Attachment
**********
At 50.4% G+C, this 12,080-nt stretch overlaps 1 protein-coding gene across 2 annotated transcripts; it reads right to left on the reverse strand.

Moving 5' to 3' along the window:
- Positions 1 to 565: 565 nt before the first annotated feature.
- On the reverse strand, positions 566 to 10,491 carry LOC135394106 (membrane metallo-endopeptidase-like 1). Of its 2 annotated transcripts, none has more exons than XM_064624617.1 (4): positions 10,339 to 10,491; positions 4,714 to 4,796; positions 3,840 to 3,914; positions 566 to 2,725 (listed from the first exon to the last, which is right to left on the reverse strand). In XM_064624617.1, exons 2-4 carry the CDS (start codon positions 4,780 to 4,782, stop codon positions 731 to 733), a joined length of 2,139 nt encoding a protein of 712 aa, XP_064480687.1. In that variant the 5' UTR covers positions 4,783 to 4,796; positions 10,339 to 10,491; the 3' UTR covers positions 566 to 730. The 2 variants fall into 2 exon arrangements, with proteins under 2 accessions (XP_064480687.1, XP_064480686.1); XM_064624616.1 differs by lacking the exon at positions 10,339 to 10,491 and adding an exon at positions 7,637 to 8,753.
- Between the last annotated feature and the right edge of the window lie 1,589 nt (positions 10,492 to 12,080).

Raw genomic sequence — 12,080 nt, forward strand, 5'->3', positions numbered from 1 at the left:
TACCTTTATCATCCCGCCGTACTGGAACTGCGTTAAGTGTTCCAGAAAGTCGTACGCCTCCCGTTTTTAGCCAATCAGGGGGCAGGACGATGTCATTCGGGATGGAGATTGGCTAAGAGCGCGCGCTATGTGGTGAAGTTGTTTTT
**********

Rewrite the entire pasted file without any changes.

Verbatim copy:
At 50.4% G+C, this 12,080-nt stretch overlaps 1 protein-coding gene across 2 annotated transcripts; it reads right to left on the reverse strand.

Moving 5' to 3' along the window:
- Positions 1 to 565: 565 nt before the first annotated feature.
- On the reverse strand, positions 566 to 10,491 carry LOC135394106 (membrane metallo-endopeptidase-like 1). Of its 2 annotated transcripts, none has more exons than XM_064624617.1 (4): positions 10,339 to 10,491; positions 4,714 to 4,796; positions 3,840 to 3,914; positions 566 to 2,725 (listed from the first exon to the last, which is right to left on the reverse strand). In XM_064624617.1, exons 2-4 carry the CDS (start codon positions 4,780 to 4,782, stop codon positions 731 to 733), a joined length of 2,139 nt encoding a protein of 712 aa, XP_064480687.1. In that variant the 5' UTR covers positions 4,783 to 4,796; positions 10,339 to 10,491; the 3' UTR covers positions 566 to 730. The 2 variants fall into 2 exon arrangements, with proteins under 2 accessions (XP_064480687.1, XP_064480686.1); XM_064624616.1 differs by lacking the exon at positions 10,339 to 10,491 and adding an exon at positions 7,637 to 8,753.
- Between the last annotated feature and the right edge of the window lie 1,589 nt (positions 10,492 to 12,080).

Raw genomic sequence — 12,080 nt, forward strand, 5'->3', positions numbered from 1 at the left:
TACCTTTATCATCCCGCCGTACTGGAACTGCGTTAAGTGTTCCAGAAAGTCGTACGCCTCCCGTTTTTAGCCAATCAGGGGGCAGGACGATGTCATTCGGGATGGAGATTGGCTAAGAGCGCGCGCTATGTGGTGAAGTTGTTTTT